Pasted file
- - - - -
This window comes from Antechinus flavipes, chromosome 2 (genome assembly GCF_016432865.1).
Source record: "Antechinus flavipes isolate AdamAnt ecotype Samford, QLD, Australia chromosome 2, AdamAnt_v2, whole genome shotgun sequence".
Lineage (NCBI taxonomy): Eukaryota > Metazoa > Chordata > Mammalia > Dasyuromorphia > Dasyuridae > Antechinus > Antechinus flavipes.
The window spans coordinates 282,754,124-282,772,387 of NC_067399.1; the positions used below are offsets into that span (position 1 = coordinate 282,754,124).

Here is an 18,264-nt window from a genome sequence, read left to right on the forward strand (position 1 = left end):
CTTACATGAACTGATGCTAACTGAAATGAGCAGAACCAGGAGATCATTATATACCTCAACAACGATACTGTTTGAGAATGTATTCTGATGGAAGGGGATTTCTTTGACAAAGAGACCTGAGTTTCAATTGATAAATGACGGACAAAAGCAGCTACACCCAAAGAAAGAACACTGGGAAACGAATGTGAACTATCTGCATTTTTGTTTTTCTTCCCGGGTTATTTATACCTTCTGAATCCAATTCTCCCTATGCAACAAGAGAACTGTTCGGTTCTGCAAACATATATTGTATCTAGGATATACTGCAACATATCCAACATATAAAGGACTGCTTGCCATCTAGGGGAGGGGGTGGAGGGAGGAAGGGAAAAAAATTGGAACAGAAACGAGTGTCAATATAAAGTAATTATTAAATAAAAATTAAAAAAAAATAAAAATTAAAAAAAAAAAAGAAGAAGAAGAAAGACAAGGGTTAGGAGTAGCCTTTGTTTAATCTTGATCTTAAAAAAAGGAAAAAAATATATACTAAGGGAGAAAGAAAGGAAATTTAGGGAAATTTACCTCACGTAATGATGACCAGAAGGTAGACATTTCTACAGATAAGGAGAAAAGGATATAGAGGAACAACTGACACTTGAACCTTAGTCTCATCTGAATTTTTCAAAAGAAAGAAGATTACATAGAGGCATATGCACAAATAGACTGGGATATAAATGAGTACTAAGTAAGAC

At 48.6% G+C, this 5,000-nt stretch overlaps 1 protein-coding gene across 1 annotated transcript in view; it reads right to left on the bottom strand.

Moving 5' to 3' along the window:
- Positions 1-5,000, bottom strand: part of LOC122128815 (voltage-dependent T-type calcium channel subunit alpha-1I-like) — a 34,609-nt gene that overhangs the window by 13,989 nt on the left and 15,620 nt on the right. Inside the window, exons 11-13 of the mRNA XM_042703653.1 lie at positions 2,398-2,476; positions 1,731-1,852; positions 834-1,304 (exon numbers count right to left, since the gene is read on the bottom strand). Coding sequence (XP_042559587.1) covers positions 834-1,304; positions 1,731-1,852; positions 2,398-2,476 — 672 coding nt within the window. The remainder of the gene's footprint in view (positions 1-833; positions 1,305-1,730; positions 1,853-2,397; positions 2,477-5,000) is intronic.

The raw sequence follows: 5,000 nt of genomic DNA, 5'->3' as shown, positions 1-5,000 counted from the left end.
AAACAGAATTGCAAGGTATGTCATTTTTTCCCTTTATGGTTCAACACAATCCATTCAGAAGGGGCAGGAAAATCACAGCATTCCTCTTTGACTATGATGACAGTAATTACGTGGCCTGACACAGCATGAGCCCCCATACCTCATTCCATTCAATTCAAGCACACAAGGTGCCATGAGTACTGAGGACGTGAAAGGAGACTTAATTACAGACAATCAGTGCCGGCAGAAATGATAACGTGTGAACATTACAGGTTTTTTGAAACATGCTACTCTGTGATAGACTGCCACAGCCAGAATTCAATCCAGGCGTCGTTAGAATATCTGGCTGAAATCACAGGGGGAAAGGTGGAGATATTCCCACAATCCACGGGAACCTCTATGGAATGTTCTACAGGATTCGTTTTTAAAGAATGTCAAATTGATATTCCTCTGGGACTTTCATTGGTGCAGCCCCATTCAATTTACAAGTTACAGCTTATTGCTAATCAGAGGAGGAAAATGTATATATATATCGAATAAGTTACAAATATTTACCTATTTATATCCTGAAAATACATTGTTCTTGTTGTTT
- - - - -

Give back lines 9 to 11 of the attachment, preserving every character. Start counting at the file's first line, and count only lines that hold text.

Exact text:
- Positions 1-5,000, bottom strand: part of LOC122128815 (voltage-dependent T-type calcium channel subunit alpha-1I-like) — a 34,609-nt gene that overhangs the window by 13,989 nt on the left and 15,620 nt on the right. Inside the window, exons 11-13 of the mRNA XM_042703653.1 lie at positions 2,398-2,476; positions 1,731-1,852; positions 834-1,304 (exon numbers count right to left, since the gene is read on the bottom strand). Coding sequence (XP_042559587.1) covers positions 834-1,304; positions 1,731-1,852; positions 2,398-2,476 — 672 coding nt within the window. The remainder of the gene's footprint in view (positions 1-833; positions 1,305-1,730; positions 1,853-2,397; positions 2,477-5,000) is intronic.

The raw sequence follows: 5,000 nt of genomic DNA, 5'->3' as shown, positions 1-5,000 counted from the left end.
AAACAGAATTGCAAGGTATGTCATTTTTTCCCTTTATGGTTCAACACAATCCATTCAGAAGGGGCAGGAAAATCACAGCATTCCTCTTTGACTATGATGACAGTAATTACGTGGCCTGACACAGCATGAGCCCCCATACCTCATTCCATTCAATTCAAGCACACAAGGTGCCATGAGTACTGAGGACGTGAAAGGAGACTTAATTACAGACAATCAGTGCCGGCAGAAATGATAACGTGTGAACATTACAGGTTTTTTGAAACATGCTACTCTGTGATAGACTGCCACAGCCAGAATTCAATCCAGGCGTCGTTAGAATATCTGGCTGAAATCACAGGGGGAAAGGTGGAGATATTCCCACAATCCACGGGAACCTCTATGGAATGTTCTACAGGATTCGTTTTTAAAGAATGTCAAATTGATATTCCTCTGGGACTTTCATTGGTGCAGCCCCATTCAATTTACAAGTTACAGCTTATTGCTAATCAGAGGAGGAAAATGTATATATATATCGAATAAGTTACAAATATTTACCTATTTATATCCTGAAAATACATTGTTCTTGTTGTTT